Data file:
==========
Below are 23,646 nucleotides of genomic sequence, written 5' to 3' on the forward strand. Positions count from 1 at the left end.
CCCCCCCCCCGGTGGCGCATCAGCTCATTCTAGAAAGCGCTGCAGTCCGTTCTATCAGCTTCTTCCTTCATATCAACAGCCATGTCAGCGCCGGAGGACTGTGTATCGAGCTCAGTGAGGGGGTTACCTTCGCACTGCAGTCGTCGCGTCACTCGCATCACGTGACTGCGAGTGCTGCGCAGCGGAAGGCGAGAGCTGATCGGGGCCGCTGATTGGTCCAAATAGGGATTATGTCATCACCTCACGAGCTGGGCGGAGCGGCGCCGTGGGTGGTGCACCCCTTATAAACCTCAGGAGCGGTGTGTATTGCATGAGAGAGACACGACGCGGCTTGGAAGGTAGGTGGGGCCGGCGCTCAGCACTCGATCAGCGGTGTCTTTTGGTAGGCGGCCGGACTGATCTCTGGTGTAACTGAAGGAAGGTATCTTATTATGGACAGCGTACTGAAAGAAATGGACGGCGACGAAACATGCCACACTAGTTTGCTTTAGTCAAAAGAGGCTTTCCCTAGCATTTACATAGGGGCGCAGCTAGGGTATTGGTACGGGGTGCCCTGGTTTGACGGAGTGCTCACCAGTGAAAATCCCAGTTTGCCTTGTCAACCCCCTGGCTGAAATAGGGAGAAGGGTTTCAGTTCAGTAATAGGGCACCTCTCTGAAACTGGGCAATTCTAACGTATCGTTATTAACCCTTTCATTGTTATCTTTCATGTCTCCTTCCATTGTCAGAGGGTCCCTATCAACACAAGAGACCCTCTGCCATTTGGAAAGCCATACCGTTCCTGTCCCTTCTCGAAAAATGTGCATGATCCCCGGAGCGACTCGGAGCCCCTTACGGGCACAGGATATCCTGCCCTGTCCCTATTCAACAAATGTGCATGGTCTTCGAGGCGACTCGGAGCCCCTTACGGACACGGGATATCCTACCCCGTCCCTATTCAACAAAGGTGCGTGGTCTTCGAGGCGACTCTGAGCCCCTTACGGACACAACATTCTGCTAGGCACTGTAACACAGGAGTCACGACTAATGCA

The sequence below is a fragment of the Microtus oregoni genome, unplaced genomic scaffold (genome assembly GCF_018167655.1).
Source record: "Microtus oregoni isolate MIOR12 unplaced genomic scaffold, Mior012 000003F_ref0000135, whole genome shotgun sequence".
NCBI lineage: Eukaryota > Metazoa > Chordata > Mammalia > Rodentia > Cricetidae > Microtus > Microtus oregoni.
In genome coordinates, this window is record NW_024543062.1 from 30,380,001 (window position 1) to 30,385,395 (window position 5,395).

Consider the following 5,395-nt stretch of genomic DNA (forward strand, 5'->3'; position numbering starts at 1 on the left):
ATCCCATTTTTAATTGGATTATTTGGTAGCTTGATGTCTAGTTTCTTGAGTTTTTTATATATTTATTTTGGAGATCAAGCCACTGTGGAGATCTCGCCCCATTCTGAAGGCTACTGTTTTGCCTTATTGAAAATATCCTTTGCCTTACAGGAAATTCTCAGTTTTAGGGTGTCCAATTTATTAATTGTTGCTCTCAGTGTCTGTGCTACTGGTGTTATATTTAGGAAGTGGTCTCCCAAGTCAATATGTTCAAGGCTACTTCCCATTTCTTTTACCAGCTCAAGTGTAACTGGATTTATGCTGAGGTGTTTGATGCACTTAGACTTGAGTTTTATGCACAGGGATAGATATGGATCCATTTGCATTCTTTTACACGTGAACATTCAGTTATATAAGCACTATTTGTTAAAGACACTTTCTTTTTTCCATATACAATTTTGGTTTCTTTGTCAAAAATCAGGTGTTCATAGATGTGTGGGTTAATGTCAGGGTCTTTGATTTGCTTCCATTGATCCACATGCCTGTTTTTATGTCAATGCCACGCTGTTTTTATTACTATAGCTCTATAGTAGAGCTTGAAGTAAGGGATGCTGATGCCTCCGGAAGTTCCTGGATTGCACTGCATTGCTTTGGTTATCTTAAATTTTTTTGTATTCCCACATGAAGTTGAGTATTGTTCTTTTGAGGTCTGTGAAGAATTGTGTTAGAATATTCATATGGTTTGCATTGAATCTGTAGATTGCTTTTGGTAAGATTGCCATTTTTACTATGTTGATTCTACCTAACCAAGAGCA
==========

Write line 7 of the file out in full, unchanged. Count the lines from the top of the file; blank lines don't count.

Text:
Consider the following 5,395-nt stretch of genomic DNA (forward strand, 5'->3'; position numbering starts at 1 on the left):